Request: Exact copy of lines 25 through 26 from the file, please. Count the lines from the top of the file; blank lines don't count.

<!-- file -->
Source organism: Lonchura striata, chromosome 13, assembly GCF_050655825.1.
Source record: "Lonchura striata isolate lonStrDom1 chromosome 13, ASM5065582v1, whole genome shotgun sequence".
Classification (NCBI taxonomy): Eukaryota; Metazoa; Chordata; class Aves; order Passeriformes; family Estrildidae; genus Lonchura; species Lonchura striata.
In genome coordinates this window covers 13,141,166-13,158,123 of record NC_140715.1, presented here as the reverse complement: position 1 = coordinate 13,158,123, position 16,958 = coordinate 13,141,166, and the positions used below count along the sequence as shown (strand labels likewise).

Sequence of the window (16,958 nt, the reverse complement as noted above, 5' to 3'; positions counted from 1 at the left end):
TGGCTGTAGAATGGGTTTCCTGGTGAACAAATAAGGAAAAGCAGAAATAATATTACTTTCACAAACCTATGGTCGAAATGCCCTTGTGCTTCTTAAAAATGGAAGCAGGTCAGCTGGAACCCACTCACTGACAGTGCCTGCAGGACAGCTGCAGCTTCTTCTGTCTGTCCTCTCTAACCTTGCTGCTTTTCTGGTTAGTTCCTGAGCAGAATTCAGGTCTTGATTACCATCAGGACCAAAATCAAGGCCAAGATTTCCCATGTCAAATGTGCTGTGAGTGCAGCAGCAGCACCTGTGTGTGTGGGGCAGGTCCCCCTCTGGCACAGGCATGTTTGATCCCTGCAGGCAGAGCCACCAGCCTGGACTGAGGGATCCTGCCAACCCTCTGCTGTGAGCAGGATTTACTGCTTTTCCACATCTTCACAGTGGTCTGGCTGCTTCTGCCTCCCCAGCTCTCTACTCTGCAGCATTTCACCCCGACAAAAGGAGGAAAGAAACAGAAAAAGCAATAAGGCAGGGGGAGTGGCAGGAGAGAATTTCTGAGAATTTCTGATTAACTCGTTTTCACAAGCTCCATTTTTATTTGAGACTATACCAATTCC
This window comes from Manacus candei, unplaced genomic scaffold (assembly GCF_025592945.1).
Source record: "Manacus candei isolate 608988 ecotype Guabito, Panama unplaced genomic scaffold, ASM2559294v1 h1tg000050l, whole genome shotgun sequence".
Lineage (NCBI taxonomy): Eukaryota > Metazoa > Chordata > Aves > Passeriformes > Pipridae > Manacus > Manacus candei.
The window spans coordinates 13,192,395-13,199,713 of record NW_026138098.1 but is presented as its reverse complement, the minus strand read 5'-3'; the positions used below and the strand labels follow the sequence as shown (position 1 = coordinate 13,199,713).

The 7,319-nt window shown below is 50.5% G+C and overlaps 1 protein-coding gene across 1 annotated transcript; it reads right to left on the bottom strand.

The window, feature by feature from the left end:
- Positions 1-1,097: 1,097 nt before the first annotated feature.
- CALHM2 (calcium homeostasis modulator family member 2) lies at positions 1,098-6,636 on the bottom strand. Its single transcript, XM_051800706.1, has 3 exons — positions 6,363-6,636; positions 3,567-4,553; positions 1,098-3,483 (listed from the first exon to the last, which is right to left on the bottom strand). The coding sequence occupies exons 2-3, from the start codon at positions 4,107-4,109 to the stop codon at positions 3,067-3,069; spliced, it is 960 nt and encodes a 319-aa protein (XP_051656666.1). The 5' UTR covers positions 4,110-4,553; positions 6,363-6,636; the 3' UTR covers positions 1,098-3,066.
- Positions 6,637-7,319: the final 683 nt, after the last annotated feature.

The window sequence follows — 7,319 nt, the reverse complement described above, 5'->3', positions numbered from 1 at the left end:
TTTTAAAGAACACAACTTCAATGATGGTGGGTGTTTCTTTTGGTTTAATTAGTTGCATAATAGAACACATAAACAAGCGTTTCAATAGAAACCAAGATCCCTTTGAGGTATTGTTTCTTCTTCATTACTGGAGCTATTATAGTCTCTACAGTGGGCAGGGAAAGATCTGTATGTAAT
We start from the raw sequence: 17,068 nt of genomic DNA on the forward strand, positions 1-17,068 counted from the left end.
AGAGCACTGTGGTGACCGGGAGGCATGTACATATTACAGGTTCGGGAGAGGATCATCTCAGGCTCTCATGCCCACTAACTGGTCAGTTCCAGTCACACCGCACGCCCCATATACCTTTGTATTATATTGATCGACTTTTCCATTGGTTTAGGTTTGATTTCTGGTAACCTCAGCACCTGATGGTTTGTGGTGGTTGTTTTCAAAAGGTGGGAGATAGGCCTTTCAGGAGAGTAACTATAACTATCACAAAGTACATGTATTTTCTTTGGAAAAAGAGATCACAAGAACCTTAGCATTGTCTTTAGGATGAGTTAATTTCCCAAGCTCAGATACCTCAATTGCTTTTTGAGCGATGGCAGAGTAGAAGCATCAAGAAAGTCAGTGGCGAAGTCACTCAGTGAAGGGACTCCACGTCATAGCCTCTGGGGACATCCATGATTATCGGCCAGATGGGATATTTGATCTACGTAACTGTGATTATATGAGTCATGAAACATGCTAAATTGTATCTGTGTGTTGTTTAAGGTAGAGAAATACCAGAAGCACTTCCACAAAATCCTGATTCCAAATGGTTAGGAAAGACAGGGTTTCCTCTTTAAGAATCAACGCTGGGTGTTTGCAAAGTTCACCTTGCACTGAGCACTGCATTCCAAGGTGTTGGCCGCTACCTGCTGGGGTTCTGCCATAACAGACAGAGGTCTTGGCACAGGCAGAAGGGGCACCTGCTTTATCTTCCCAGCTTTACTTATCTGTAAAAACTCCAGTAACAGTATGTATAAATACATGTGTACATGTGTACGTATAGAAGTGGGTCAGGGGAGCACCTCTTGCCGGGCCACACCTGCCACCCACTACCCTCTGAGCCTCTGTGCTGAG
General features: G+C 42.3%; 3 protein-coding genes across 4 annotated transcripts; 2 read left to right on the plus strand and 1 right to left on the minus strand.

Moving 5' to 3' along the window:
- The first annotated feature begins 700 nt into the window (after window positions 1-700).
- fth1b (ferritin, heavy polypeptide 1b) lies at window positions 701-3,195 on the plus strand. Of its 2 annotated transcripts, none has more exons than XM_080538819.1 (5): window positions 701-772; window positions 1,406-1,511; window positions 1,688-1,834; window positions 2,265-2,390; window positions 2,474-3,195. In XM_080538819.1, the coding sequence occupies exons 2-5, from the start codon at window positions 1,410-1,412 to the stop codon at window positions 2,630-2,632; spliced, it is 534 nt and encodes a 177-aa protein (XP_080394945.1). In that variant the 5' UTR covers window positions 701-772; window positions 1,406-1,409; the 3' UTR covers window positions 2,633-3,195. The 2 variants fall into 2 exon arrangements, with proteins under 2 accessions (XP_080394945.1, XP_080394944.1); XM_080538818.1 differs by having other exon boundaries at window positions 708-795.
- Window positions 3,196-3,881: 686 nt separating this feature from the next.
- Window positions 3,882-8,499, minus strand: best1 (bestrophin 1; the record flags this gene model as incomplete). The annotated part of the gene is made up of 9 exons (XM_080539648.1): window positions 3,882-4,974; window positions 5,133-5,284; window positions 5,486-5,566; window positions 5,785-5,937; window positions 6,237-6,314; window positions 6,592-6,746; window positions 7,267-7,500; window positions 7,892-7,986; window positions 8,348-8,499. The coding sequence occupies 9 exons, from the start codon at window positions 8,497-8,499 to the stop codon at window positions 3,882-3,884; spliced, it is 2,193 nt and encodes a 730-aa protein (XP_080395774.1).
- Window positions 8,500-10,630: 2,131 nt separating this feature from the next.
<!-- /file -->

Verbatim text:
- Window positions 3,882-8,499, minus strand: best1 (bestrophin 1; the record flags this gene model as incomplete). The annotated part of the gene is made up of 9 exons (XM_080539648.1): window positions 3,882-4,974; window positions 5,133-5,284; window positions 5,486-5,566; window positions 5,785-5,937; window positions 6,237-6,314; window positions 6,592-6,746; window positions 7,267-7,500; window positions 7,892-7,986; window positions 8,348-8,499. The coding sequence occupies 9 exons, from the start codon at window positions 8,497-8,499 to the stop codon at window positions 3,882-3,884; spliced, it is 2,193 nt and encodes a 730-aa protein (XP_080395774.1).
- Window positions 8,500-10,630: 2,131 nt separating this feature from the next.